The International Information Center for Geotechnical Engineers

Bioremediation - Overview of Bioremediation Methods

Overview of Bioremeditaion Methods

 

In situ soil treatment (aerobic)

Bioventing – Introduction of oxygen into the soil using forced air to encourage microbial activity. Nutrients such as nitrogen and phosphorus may also be added to the soil to increase the growth rate of microorganisms.

Injection or pumping of ORCs – ORCs are introduced into the soil to encourage microbial activity (similar to bioventing). This method is only used when the groundwater is already contaminated because ORCs are in liquid form.

Slurry-phase lagoon aeration – Air and soil are combined in a lagoon to encourage microbial activity.

 

Ex situ soil treatment (aerobic)

3 varieties of solid-phase treatment:

1. Contained or Biopiles – Soil is excavated and mixed with necessary amendments. Piles are placed in enclosed buildings and aerated using blowers and pumps.

2. Composting – Soil is excavated and combined with amendments e.g. wood chips to bulk out the soil. Organic amendments such as hay or manure are also added. The amendments help encourage microbial activity. The process takes place in enclosures called windrows. Open windrow systems stack the compost in elongated piles and aerate it by tearing down and rebuilding piles. Static windrow systems aerate the compost piles by a forced-air system (Sharma & Reddy, 2004).

Figure 3 shows a diagram of a typical composting method.

3

Figure 3 – Schematic of composting method (USEPA, 2001a)

3. Land Farming – Soil is excavated and spread in lined ‘treatment beds’. Amendments are sometimes added. The soil is tilled to aerate as necessary to encourage microbial activity. Treatment is enhanced from photoxidation from the sun.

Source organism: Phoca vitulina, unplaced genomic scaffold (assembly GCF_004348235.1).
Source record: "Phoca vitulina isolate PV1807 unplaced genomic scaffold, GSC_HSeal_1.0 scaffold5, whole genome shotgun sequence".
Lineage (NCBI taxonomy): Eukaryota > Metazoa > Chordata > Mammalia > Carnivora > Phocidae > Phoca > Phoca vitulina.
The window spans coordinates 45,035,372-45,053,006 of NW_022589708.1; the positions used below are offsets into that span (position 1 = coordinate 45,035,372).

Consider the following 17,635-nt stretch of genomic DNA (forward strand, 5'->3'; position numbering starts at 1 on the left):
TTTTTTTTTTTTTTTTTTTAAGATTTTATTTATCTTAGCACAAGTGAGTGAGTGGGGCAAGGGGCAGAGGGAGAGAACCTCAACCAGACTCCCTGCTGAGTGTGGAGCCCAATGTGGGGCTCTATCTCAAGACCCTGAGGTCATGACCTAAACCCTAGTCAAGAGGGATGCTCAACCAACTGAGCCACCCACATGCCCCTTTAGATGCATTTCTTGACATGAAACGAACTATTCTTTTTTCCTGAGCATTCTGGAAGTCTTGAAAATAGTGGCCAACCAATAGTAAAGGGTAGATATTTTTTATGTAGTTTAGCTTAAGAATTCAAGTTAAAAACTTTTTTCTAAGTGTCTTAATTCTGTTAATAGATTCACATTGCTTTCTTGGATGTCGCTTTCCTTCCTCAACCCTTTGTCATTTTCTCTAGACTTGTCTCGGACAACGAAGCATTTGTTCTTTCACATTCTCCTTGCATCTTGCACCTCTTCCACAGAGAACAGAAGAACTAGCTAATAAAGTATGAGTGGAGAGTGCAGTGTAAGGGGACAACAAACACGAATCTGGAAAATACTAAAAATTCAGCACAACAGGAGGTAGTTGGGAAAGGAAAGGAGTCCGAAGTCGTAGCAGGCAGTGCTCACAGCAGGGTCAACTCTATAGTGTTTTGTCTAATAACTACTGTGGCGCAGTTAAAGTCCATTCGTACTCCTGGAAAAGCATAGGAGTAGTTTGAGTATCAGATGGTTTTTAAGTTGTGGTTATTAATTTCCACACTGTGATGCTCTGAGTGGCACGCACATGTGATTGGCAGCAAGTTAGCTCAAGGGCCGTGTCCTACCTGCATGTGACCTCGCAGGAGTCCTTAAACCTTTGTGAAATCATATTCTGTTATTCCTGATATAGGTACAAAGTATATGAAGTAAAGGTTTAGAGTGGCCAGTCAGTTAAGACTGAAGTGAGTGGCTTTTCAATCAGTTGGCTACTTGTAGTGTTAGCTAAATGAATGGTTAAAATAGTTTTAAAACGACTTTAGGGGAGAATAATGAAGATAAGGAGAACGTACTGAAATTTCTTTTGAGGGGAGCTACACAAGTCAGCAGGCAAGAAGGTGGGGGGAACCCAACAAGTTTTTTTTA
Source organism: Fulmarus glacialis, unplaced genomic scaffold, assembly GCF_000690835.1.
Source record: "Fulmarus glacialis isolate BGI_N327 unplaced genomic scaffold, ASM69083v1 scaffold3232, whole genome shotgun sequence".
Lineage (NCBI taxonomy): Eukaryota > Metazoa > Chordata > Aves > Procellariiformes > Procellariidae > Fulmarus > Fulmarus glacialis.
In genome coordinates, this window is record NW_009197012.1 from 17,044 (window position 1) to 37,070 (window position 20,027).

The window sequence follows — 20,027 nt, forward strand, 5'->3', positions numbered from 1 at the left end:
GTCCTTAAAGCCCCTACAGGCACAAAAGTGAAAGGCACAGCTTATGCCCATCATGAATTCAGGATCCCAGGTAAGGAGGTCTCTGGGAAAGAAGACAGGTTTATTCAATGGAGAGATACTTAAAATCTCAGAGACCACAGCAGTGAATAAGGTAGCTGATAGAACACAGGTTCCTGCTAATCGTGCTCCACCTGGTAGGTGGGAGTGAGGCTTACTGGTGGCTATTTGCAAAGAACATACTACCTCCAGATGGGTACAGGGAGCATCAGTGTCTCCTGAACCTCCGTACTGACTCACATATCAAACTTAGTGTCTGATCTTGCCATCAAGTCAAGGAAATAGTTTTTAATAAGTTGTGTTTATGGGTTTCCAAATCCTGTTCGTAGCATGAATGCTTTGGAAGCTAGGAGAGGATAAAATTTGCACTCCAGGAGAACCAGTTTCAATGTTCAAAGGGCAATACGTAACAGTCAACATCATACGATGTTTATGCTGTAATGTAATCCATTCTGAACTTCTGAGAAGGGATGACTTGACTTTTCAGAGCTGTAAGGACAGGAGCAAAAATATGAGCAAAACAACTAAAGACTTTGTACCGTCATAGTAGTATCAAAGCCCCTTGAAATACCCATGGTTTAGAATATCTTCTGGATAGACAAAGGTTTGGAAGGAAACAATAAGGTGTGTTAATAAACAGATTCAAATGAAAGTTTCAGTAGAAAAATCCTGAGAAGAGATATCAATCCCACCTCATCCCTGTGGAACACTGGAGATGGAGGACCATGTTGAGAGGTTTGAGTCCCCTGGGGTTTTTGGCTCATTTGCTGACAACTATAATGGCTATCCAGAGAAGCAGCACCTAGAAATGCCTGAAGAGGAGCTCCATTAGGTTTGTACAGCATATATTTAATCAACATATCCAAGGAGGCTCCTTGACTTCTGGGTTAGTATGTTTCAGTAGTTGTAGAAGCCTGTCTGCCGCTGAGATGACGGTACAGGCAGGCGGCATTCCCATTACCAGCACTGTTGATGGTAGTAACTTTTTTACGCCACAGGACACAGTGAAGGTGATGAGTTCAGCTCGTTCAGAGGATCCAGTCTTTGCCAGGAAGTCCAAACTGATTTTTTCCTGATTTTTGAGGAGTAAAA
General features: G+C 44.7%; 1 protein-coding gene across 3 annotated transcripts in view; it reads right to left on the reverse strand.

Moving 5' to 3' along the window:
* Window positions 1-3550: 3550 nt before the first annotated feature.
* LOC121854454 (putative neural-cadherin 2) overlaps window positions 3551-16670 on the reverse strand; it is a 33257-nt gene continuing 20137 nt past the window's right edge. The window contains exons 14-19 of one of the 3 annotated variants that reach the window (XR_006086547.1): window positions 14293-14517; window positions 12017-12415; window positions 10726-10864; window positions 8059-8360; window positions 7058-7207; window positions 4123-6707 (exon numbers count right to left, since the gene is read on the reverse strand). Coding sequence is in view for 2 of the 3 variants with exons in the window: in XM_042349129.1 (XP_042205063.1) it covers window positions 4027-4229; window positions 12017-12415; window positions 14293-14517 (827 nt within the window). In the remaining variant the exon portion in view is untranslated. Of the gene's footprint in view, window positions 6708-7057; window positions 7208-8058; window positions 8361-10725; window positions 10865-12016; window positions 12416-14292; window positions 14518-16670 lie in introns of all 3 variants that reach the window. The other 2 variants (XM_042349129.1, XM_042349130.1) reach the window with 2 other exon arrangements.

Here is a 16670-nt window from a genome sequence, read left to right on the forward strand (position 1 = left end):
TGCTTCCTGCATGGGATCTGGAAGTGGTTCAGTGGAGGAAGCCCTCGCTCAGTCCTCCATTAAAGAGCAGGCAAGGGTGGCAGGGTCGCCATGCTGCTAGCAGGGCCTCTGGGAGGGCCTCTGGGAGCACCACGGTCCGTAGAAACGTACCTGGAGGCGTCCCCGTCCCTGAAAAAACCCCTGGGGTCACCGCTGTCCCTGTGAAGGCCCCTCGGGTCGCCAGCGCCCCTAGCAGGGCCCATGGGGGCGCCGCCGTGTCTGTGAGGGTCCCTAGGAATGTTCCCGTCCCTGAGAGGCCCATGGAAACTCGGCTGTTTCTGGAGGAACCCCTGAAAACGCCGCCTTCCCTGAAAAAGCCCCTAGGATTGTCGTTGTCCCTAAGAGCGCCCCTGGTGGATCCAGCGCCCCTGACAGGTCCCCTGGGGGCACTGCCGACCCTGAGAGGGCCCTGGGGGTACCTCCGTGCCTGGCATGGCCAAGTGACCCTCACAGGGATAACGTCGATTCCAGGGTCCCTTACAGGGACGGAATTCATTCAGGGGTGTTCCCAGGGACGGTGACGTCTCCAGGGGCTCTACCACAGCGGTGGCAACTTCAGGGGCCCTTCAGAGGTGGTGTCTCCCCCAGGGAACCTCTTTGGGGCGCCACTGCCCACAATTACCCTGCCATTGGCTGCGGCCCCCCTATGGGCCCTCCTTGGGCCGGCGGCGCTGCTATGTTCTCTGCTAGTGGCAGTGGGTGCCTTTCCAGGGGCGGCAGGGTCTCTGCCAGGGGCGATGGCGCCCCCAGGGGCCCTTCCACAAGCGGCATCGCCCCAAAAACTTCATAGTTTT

Slurry-phase treatment – An aqueous mix of soil and water is mixed with amendments and stored in tanks. The mix is continuously stirred to keep solids suspended to maximize contact area between contaminated soil and microorganisms.

 

In-situ groundwater treatment

Biosparging – Air is injected into the groundwater to encourage aerobic biodegradation.

Aerobic treatment – Amendments introduced by injection or water recirculating systems into groundwater. Can include ORC or H2O2. Organic contaminants are converted to carbon dioxide or water. Aerobic treatment is faster than anaerobic, and therefore preferred.

Anaerobic treatment – Carbon sources such as molasses or Hydrogen Releasing Compounds (HRC) are introduced by injection or water recirculating systems. In the case of carbon sources and HRCs the  contaminants are converted into methane, limited amounts of carbon dioxide, and traces of hydrogen.

 

A typical groundwater treatment setup is shown in Figure 4.

4

Figure 4 – Diagram of in-situ groundwater treatment (USEPA, 2001a)

 

Ex-situ treatment is decreasing in popularity compared to in-situ treatment. In 1991, 35% of treatment work at Superfund sites was in-situ compared to 53% in 1999 (USEPA, 2001a). This is likely to be due to increasing effectiveness of in-situ methods and a desire to avoid exposing the contaminated soil at the surface where likelihood of human contamination is increased. The most popular in-situ and ex-situ treatment methods are bioventing and land farming, respectively. 

An interesting use of bioremediation is the treatment of acid mine drainage (AMD) using passive wetlands and sulfate-reducing bacteria. This will be discussed later.

In aerobic degradation successful bioremediation can be monitored by measuring carbon dioxide and oxygen levels. Decreases in oxygen concentration and increases in carbon dioxide concentration signify increased bioactivity.

Bioremediation can be complemented with other technologies such as soil vapor extraction and soil washing.

Add comment

NOTE: The symbol < is not allowed in comments. If you use it, the comment will not be published correctly.

Security code
Refresh
*Please insert the above-shown characters in the field below.

The Geoengineer.org Corporate Sponsors: